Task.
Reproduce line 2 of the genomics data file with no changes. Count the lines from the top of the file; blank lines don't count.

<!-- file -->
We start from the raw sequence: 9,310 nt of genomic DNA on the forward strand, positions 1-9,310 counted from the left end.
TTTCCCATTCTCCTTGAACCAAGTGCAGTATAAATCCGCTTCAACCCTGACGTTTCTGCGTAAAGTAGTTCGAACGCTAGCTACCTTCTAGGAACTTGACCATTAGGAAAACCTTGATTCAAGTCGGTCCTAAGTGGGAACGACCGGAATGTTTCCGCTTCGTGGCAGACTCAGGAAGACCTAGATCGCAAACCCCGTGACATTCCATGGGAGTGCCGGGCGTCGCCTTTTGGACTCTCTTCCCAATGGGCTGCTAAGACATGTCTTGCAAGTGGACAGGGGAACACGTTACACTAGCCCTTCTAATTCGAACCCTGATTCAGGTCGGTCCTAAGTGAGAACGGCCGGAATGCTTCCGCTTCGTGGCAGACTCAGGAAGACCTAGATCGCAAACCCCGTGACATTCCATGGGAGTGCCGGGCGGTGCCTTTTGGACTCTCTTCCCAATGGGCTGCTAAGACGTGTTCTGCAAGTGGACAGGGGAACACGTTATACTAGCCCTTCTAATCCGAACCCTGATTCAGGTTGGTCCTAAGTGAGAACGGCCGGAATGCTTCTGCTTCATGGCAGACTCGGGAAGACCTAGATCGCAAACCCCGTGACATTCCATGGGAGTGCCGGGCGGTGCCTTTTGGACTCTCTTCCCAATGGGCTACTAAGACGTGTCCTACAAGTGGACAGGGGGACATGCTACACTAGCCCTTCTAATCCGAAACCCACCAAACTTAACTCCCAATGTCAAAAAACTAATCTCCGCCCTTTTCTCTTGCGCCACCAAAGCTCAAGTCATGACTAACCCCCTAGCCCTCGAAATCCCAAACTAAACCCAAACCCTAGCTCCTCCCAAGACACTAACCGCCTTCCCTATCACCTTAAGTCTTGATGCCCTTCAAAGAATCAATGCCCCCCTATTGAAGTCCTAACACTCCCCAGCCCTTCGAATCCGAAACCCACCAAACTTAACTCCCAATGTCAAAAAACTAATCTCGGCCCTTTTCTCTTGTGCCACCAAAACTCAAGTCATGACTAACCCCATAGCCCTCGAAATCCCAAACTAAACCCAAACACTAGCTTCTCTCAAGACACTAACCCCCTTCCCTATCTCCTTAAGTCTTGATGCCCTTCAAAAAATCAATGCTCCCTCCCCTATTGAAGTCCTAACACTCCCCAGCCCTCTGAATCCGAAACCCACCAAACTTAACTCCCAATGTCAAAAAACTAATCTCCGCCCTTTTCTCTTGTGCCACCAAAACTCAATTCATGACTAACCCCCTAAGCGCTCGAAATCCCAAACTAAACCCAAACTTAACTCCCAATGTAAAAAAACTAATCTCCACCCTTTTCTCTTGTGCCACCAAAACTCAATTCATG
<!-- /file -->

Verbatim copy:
TTTCCCATTCTCCTTGAACCAAGTGCAGTATAAATCCGCTTCAACCCTGACGTTTCTGCGTAAAGTAGTTCGAACGCTAGCTACCTTCTAGGAACTTGACCATTAGGAAAACCTTGATTCAAGTCGGTCCTAAGTGGGAACGACCGGAATGTTTCCGCTTCGTGGCAGACTCAGGAAGACCTAGATCGCAAACCCCGTGACATTCCATGGGAGTGCCGGGCGTCGCCTTTTGGACTCTCTTCCCAATGGGCTGCTAAGACATGTCTTGCAAGTGGACAGGGGAACACGTTACACTAGCCCTTCTAATTCGAACCCTGATTCAGGTCGGTCCTAAGTGAGAACGGCCGGAATGCTTCCGCTTCGTGGCAGACTCAGGAAGACCTAGATCGCAAACCCCGTGACATTCCATGGGAGTGCCGGGCGGTGCCTTTTGGACTCTCTTCCCAATGGGCTGCTAAGACGTGTTCTGCAAGTGGACAGGGGAACACGTTATACTAGCCCTTCTAATCCGAACCCTGATTCAGGTTGGTCCTAAGTGAGAACGGCCGGAATGCTTCTGCTTCATGGCAGACTCGGGAAGACCTAGATCGCAAACCCCGTGACATTCCATGGGAGTGCCGGGCGGTGCCTTTTGGACTCTCTTCCCAATGGGCTACTAAGACGTGTCCTACAAGTGGACAGGGGGACATGCTACACTAGCCCTTCTAATCCGAAACCCACCAAACTTAACTCCCAATGTCAAAAAACTAATCTCCGCCCTTTTCTCTTGCGCCACCAAAGCTCAAGTCATGACTAACCCCCTAGCCCTCGAAATCCCAAACTAAACCCAAACCCTAGCTCCTCCCAAGACACTAACCGCCTTCCCTATCACCTTAAGTCTTGATGCCCTTCAAAGAATCAATGCCCCCCTATTGAAGTCCTAACACTCCCCAGCCCTTCGAATCCGAAACCCACCAAACTTAACTCCCAATGTCAAAAAACTAATCTCGGCCCTTTTCTCTTGTGCCACCAAAACTCAAGTCATGACTAACCCCATAGCCCTCGAAATCCCAAACTAAACCCAAACACTAGCTTCTCTCAAGACACTAACCCCCTTCCCTATCTCCTTAAGTCTTGATGCCCTTCAAAAAATCAATGCTCCCTCCCCTATTGAAGTCCTAACACTCCCCAGCCCTCTGAATCCGAAACCCACCAAACTTAACTCCCAATGTCAAAAAACTAATCTCCGCCCTTTTCTCTTGTGCCACCAAAACTCAATTCATGACTAACCCCCTAAGCGCTCGAAATCCCAAACTAAACCCAAACTTAACTCCCAATGTAAAAAAACTAATCTCCACCCTTTTCTCTTGTGCCACCAAAACTCAATTCATG